As a person who did not come to the saving knowledge of Jesus until the age of 18, I was not exposed to Sunday School Theology but I saw it in my fellow young adults that I attended with in the months after my salvation. My College and Career teacher was a Vietnam Veteran and held little back. There were few subjects that were off limits. Having the life experiences I had, this was refreshing and made me hungrier than ever to discover the answers for myself that lay ready to be found in God’s word. At the same time, I witnessed young adults around me wonder why I was so passionate and determined. I did not just want to know the Sunday School version of Noah, I wanted to know what he did before the flood and after the flood and desired to see how his faith played out to the end of his life. All I had known were people who were unsafe and did not have my best interests in mind. I found my fellow students to be lacking in worldview and experience, although one would be hard pressed to call bad experiences good teachers. When I came to faith, I knew what bad, wrong, and evil were, I had experienced them first hand. However, once I got to know my peers, I realized that many of them had tough experiences but rarely spoke of them because it was improper to do so in a church environment.

Herein is my second point regarding Sunday School Theology; if we can’t be truthful at church then where can we be truthful. We are called to be of one mind as believers and I think this oneness is the very strength and calling God desires of us all as Christians. It is an intriguing study to research “oneness” in the Bible and if you do, you will quickly find that we are to be one as believers. This requires, honesty and accountability. The most convincing verse, to me is found in John 17:22, “The glory which you have given me I have given them, that they may be one, just as we are one.”

Bible StudyHow will we as Christians live the oneness promised us if we worship our God in church divided in mind, divided in character, and divided in the knowledge of the Bible? Our kids are left wanting because they see our inconsistency of faith, our lack of oneness in belief, and they hear us constantly use the Bible out of context to fit our situation.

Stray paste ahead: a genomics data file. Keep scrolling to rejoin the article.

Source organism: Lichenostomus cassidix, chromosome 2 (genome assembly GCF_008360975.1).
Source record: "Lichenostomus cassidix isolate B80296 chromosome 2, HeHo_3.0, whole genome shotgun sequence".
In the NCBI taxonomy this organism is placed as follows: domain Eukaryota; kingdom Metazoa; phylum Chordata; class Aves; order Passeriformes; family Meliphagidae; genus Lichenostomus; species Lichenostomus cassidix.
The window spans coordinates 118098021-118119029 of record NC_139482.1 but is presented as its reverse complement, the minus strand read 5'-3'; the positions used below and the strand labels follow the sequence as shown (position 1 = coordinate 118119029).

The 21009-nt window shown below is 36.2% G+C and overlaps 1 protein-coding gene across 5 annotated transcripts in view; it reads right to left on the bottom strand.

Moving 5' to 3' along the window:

We must be about anticipating the fulfillment of Malachi 4:6, “He will turn the hearts of the parents to their children, and the hearts of the children to their parents; or else I will come and strike the land with total destruction.” As for me and my house, this starts in our house and should be more than evident in our churches. I believe God’s word that “He will” do these things but what are we doing to set the conditions? The conditions are not set by teaching our children the Bible out of context and being divided in our application of our beliefs. We must move toward our kids and their questions not away.

None of which I propose is easy, it requires us as parents to wrestle with God like Jacob and to seek Him as Jesus instructs in Matthew 7:7, “Ask and it will be given you; seek and you will find; knock and the door will be opened unto you.” It is a false theology to believe this verse applies to material wealth. Rather, it has everything to do with how we access our God. We are to be intentional and persistent. One wise old professor stated my proposal this way, “Chase God until He catches you!” Have your children ever seen you chase God? If not, you may be practicing Sunday School Theology.

Mijikai Mason
Disclaimer: The thoughts and views published on the Veterans to Christ blog are those of Mijikai Mason and in no way are meant to represent the United States Army or the Armed Forces.

Bio: Mijikai Mason is an Ordained Southern Baptist minister and Chaplain in the United States Army. He has been in the Army for 26 years both as an enlisted Soldier and now as an Officer. He has been stationed at various bases in the United States and in United States Army Garrison Schweinfurt, Germany. He holds an undergraduate degree in Religion from the University of Mobile, a Master of Divinity degree from New Orleans Baptist Theological Seminary in Theology and Evangelism and a Master of Arts degree in Marriage and Family Therapy from Webster University. Chaplain (MAJ) Mijikai Mason was selected by the Army in 2013, to become a Family Life Chaplain and began his service in this field starting 15 May 2015. He is the Deputy ESC Chaplain and Family Life Chaplain for the 593 Expeditionary Support Command at Joint Base Lewis McCord. He has deployed four times: Desert Storm (1991), Iraq twice (2005-2006; 2007-2008), and Afghanistan (2012-2013). He has a total of 42 months deployed in combat and logistics operations. Mijikai and his wife, Ashley, have been married for 17 years this May and live near Joint Base Lewis McChord, Washington with their four daughters.